Bank of Ireland is in the process of selling its majority stake in Guggenheim Alternative Asset Management to the hedge fund's minority shareholders, as the bank sheds the last vestiges of its US asset-management business after sustaining debilitating outflows during the financial crisis.

The move follows the bank's sale in June of its wholly-owned US equity firm Iridian Asset Management in a management buy-out.

It is understood the Guggenheim sale is underway and awaiting approval from the principals in Guggenheim Partners, which together with the firm's management hold 28.5% of the company.

The sales are part of an overall strategy to dispose of non-core assets, especially in foreign jurisdictions. Bank of Ireland Asset Management (BIAM), which controlled Guggenheim and Iridian, had lost $27bn – or 90% – of its assets under management by the middle of 2008 and had effectively ceased operating. The bank is also looking for a buyer for its joint-venture stake in private equity and wealth advisory company Paul Capital Partners to complete the wind-up.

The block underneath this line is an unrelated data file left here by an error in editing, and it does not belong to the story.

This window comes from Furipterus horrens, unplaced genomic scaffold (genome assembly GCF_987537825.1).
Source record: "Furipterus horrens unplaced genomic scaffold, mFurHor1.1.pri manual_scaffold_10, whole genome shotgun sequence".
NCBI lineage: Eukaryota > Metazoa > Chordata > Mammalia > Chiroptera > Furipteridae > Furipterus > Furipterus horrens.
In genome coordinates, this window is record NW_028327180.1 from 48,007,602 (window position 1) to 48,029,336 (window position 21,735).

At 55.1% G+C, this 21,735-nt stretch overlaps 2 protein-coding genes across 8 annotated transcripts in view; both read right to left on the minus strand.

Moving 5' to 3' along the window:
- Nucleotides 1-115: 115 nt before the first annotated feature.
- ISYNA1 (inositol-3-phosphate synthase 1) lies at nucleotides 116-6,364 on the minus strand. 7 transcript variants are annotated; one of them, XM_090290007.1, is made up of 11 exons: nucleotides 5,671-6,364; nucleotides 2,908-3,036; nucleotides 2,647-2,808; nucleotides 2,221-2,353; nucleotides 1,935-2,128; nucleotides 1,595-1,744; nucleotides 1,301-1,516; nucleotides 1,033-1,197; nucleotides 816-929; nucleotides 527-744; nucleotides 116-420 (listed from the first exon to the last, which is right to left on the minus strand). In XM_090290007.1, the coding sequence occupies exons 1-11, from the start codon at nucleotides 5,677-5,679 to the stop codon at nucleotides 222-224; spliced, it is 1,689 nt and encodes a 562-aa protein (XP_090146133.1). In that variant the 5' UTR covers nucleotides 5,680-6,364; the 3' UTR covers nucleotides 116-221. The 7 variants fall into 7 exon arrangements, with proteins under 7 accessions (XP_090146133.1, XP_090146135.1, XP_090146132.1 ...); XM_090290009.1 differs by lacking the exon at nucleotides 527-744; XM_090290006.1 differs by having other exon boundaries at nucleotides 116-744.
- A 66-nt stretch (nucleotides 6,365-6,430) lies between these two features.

Bank of Ireland bought Guggenheim in 2005 for $184m when the "fund of hedge funds" had $2.8bn in assets under management. Iridian had assets under management of $5.4bn in March.

A spokeswoman for Bank of Ireland declined to disclose the terms of either the Guggenheim or Iridian deals, but the values of each business had been almost completely written down.

Bank of Ireland took a €300m goodwill impairment charge on its US asset-management investments in its accounts to the end of March 2009. The bank said in February that the deterioration in global equity markets had resulted in increased fund outflows and significant falls in the value of assets under management in its asset-management businesses, which negatively impacted valuations and reduced the carrying value of the investments.